Did your mother or your grade school teacher ever yell at you to sit up straight? How about now that you are older, do you have a yoga teacher who is constantly making you aware of your posture? Good. You should, because yoga teachers are there to allow you to become more aware of your body, especially how you hold tension.
We all can be guilty of hunching our shoulders, or holding them up in our ears, especially during times of stress, myself included. A dear friend of mine was inspired to share her story, and it is my privilege to post it today. Because of chronically bad posture while she was working, my friend now has a degenerating vertebra in her cervical spine (her neck).
What is worse is that a significant amount of the pain we may experience in our body is due to holding tension. This is self-perpetuated by lack of body awareness. In other words, the pain you experience in your shoulders, your low back, your mid-back, or your hips can be a direct result of your lifestyle.
Directly below is my friend’s story. Below that is a script of how I describe proper posture in my yoga classes. If you would like more help, please join me in class and I will help you during, before or after.
Bad posture, my vertebrae, and what everyone I know should learn from me
This is not easy to explain. Anyone who knows me knows that I have given a lot of focus to alignment of my spine. It is fundamental to yoga practice and dance, both of which have been major passions in my life. I’ve done the forward and backward bending, sun salutations, cobras, bridges, cats, cows, spinal twists, and lotuses; I’ve pliéd and relevéd, done bar work, floor work, belly dancing, warm-ups, cool-downs, shimmies, hip circles, hip bumps, and undulations. I’ve found my center, gone to my happy place, Om-ed, visualized and raised energy.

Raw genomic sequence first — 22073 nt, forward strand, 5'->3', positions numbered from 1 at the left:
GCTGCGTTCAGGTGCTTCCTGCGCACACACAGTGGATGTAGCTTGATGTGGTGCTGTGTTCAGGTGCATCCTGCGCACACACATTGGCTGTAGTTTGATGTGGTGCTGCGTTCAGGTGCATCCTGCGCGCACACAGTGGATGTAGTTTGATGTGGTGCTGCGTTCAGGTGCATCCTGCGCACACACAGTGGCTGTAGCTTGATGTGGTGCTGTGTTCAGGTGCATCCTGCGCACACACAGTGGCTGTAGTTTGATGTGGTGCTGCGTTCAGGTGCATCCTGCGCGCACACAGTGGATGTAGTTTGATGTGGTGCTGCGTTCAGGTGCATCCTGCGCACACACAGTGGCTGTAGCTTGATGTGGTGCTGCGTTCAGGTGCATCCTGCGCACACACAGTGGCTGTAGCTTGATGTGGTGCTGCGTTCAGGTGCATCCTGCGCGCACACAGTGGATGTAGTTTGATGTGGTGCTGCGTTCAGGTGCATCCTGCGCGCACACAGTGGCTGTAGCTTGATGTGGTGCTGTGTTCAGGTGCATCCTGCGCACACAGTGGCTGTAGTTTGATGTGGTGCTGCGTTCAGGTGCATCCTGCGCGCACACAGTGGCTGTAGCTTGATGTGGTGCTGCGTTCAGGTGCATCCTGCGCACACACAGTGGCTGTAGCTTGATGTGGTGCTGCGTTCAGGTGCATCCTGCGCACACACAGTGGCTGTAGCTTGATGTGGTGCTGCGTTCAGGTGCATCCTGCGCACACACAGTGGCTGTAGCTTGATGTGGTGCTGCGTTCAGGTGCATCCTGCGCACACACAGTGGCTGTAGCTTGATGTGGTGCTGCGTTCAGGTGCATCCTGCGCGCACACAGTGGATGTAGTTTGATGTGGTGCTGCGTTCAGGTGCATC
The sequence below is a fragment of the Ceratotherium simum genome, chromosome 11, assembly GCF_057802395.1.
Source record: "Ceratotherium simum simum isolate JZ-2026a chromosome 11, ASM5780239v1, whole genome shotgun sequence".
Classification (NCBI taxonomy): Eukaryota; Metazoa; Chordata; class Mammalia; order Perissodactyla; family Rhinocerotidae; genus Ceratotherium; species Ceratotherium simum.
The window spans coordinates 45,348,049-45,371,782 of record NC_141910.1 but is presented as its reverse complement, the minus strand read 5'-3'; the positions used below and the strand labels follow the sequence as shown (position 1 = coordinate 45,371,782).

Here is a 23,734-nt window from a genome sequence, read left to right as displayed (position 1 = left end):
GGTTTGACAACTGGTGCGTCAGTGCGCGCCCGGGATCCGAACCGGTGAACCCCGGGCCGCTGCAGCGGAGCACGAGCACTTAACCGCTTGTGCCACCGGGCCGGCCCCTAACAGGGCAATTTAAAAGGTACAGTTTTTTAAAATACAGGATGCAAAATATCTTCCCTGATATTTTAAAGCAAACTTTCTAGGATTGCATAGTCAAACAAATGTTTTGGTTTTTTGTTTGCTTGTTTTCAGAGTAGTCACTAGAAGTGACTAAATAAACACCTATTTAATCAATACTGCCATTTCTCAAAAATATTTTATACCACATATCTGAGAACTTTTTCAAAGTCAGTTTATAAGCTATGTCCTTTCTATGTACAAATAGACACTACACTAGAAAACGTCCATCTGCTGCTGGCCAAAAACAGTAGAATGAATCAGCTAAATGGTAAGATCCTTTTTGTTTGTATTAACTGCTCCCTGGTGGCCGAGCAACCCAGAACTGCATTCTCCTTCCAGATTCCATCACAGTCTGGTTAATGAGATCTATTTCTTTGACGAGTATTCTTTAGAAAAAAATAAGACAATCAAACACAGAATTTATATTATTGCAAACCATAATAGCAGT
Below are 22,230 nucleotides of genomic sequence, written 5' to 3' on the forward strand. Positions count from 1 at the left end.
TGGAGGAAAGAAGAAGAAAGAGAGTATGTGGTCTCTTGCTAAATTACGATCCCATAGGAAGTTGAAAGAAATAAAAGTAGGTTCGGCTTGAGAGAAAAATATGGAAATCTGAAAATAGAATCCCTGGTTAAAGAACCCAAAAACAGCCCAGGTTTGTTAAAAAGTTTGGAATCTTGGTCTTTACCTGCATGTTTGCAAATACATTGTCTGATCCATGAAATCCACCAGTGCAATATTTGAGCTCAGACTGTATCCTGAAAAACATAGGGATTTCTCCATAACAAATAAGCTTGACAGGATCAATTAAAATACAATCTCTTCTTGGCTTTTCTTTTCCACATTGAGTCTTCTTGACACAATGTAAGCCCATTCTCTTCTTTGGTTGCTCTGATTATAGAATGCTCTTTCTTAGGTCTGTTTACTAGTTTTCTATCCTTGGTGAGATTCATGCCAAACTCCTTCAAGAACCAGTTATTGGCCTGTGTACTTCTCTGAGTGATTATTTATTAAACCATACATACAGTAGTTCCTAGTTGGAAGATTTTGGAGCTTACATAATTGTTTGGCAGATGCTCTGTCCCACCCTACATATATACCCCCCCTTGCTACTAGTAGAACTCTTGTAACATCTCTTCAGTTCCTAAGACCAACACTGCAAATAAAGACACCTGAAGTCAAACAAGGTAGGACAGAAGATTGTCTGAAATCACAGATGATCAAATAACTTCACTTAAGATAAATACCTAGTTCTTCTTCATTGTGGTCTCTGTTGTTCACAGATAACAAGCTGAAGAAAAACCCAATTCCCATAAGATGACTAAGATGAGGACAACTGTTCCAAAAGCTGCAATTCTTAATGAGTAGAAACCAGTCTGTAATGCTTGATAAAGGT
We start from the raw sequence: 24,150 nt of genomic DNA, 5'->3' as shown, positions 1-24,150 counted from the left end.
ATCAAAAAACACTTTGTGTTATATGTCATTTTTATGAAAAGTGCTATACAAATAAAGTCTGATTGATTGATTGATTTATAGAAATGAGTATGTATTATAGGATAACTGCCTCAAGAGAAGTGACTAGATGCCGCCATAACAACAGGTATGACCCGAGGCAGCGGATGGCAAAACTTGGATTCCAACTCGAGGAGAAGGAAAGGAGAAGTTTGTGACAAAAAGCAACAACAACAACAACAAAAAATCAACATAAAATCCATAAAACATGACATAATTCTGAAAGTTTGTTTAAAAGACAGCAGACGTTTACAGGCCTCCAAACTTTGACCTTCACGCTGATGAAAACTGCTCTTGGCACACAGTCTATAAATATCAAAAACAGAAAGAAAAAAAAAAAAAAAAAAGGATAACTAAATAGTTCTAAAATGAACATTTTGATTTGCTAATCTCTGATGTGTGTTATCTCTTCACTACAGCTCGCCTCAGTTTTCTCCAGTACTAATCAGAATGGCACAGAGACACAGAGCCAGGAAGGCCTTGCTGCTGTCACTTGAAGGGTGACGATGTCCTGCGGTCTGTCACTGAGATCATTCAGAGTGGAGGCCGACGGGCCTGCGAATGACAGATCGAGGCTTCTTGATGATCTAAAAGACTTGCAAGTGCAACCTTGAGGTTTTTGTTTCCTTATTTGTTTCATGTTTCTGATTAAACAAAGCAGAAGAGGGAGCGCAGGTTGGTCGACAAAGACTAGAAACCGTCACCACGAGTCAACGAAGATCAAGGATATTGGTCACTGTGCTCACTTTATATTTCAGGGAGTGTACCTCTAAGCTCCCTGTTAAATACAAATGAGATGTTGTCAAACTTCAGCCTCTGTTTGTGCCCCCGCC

None of these practices were enough to protect me from my body’s natural tendency to destroy itself from within during times when I was distracted by working or mental concentration or stress. What my body did was, to round the shoulders slightly forward. This set off a chain reaction to the middle back (slightly hunched), the chest (slightly hunched), the heart chakra (closed), the head (slid forward), and the neck vertebrae (not stacked up properly).
How I know this is, I started having a lot of discomfort in my neck. It would get tight when I was working at the computer. I had trouble finding a comfortable position in bed. It was hurting a lot. I went to the chiropractor. X-rays showed that I have completely lost the natural curve in my neck. One of the vertebra is degenerating to the point where the disc is bulging and thin. When you have loss of disc height in your spine, you can start to have problems in the nerves that exit the spine at that level. If the disc is gone, the bones will have no cushion and you will have bad pain. We don’t want these things to happen to us.
I have been told that there is no way to recover the curve in your neck once it is gone. I refuse to believe this. I have become much more aware of the muscles all around the neck. The key to having it lined up properly seems to be to open the chest out [Amber’s note: She means keep the shoulders broad, not to hyperextend through the upper back.]. The shoulders, then, naturally relax and drop into place, and the head floats where it should be instead of thrusting slightly forward over hunched muscles.